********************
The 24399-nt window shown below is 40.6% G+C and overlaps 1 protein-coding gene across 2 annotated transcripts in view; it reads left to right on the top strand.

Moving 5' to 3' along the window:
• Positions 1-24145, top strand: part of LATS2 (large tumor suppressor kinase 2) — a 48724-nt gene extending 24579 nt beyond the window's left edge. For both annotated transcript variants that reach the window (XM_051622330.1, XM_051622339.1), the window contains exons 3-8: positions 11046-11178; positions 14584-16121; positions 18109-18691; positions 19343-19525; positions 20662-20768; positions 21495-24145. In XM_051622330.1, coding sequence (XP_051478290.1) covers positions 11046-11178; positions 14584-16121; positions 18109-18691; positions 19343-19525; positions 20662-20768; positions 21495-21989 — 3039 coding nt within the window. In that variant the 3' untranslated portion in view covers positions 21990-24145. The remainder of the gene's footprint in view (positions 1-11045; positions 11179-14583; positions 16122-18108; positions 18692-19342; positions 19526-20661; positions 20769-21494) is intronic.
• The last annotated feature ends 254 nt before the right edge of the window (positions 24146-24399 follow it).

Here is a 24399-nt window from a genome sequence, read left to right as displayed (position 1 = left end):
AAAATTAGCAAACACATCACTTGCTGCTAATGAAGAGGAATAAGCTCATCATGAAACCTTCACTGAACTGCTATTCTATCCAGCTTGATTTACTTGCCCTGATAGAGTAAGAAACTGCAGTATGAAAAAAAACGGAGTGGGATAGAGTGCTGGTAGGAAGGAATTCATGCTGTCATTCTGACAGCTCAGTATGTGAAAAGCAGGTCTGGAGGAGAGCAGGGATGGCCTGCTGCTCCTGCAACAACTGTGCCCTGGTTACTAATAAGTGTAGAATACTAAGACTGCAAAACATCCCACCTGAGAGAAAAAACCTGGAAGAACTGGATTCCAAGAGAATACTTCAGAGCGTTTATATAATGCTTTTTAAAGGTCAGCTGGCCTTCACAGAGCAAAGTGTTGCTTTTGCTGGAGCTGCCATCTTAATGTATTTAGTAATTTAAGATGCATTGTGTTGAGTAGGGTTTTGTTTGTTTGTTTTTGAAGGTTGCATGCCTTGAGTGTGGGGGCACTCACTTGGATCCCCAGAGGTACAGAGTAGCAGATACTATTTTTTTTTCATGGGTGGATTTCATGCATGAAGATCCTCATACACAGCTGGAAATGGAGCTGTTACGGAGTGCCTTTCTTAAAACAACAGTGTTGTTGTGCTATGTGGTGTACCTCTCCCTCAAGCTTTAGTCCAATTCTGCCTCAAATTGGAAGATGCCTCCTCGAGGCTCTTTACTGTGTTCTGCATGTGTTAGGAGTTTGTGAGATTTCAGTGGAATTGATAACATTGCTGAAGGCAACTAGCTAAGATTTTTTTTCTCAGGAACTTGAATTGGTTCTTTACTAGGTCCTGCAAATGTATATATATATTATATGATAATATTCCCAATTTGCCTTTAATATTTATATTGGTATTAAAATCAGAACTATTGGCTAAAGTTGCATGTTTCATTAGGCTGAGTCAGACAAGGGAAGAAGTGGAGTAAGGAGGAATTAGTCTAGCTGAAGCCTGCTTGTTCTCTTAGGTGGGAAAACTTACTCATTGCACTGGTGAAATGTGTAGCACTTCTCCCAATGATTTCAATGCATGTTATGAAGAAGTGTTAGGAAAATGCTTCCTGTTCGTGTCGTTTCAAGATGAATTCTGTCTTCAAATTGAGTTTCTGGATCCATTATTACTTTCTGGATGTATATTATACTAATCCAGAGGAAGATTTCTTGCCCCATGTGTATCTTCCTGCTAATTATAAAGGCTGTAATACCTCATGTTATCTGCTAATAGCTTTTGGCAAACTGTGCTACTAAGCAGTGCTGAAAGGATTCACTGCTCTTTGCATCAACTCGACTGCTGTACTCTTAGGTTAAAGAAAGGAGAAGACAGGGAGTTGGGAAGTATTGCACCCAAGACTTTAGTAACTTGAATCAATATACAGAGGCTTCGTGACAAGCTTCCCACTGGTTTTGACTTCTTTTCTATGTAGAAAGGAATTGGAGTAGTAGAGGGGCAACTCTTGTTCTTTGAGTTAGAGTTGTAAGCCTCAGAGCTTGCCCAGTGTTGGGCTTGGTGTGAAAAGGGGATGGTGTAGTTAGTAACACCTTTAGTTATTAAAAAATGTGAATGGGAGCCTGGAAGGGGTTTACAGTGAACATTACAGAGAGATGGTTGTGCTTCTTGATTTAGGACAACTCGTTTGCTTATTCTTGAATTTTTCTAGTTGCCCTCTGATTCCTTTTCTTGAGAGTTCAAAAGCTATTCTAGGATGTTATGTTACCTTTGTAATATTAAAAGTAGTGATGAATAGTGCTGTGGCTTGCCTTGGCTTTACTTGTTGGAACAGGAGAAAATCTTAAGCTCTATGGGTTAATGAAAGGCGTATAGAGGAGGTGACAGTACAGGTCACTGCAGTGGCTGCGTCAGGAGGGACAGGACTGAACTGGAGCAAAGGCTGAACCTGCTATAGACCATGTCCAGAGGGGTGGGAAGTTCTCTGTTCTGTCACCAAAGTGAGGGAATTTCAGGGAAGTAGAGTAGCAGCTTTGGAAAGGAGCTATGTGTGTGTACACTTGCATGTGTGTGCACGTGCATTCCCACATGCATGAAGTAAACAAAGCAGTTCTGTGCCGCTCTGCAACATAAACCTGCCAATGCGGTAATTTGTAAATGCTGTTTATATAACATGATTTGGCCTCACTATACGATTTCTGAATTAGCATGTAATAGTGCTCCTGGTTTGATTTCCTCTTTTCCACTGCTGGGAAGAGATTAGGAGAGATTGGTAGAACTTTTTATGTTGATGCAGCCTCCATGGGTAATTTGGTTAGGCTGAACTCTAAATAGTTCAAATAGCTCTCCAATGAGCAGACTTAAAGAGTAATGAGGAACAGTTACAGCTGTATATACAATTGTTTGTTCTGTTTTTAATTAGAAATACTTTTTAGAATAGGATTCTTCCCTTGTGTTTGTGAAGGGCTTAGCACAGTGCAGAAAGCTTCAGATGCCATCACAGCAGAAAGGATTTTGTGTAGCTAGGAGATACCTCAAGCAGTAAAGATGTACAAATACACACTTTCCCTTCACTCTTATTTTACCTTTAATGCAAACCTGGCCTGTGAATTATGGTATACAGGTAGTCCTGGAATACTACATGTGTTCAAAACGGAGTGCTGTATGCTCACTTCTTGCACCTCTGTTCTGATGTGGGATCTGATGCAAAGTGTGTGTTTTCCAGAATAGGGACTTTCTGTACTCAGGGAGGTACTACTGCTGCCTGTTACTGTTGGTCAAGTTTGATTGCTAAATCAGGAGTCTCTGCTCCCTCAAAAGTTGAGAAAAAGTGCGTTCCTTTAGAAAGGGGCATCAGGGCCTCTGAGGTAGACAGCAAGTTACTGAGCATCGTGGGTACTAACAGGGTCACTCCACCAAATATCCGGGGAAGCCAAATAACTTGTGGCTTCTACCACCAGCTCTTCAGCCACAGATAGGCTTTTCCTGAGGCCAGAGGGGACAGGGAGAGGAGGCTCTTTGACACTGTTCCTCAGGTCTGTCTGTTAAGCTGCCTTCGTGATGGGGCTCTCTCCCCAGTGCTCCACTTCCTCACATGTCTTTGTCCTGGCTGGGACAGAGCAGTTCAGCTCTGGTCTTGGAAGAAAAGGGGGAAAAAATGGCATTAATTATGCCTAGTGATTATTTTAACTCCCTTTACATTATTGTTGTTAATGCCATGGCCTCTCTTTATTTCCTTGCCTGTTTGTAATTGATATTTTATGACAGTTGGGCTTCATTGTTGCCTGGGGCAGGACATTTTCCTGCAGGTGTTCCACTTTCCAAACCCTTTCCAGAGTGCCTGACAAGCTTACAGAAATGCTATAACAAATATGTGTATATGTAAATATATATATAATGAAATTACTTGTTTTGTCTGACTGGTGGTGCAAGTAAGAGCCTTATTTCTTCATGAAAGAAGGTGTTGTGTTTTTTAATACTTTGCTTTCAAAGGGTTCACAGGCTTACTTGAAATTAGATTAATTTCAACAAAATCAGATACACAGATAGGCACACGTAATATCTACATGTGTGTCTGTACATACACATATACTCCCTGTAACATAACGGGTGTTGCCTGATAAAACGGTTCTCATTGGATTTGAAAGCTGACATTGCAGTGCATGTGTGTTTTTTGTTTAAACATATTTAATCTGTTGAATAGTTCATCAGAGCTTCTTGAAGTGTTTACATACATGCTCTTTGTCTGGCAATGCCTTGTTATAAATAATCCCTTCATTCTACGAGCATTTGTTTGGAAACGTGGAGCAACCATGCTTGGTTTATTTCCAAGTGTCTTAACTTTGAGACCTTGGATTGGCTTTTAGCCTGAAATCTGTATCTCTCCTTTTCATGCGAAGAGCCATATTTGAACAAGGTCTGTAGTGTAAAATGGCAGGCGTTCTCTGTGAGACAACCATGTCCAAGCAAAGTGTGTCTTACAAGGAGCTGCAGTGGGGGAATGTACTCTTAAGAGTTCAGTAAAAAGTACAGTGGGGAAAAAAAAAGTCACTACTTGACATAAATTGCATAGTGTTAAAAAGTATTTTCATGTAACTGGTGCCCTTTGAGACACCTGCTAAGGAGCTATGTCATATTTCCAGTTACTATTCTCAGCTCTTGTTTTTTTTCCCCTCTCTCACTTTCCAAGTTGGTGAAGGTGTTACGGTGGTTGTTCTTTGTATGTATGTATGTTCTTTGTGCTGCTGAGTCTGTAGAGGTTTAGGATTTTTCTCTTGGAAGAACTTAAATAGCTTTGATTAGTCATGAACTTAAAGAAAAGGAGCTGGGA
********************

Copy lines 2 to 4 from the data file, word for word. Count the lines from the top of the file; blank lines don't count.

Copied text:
Moving 5' to 3' along the window:
• Positions 1-24145, top strand: part of LATS2 (large tumor suppressor kinase 2) — a 48724-nt gene extending 24579 nt beyond the window's left edge. For both annotated transcript variants that reach the window (XM_051622330.1, XM_051622339.1), the window contains exons 3-8: positions 11046-11178; positions 14584-16121; positions 18109-18691; positions 19343-19525; positions 20662-20768; positions 21495-24145. In XM_051622330.1, coding sequence (XP_051478290.1) covers positions 11046-11178; positions 14584-16121; positions 18109-18691; positions 19343-19525; positions 20662-20768; positions 21495-21989 — 3039 coding nt within the window. In that variant the 3' untranslated portion in view covers positions 21990-24145. The remainder of the gene's footprint in view (positions 1-11045; positions 11179-14583; positions 16122-18108; positions 18692-19342; positions 19526-20661; positions 20769-21494) is intronic.
• The last annotated feature ends 254 nt before the right edge of the window (positions 24146-24399 follow it).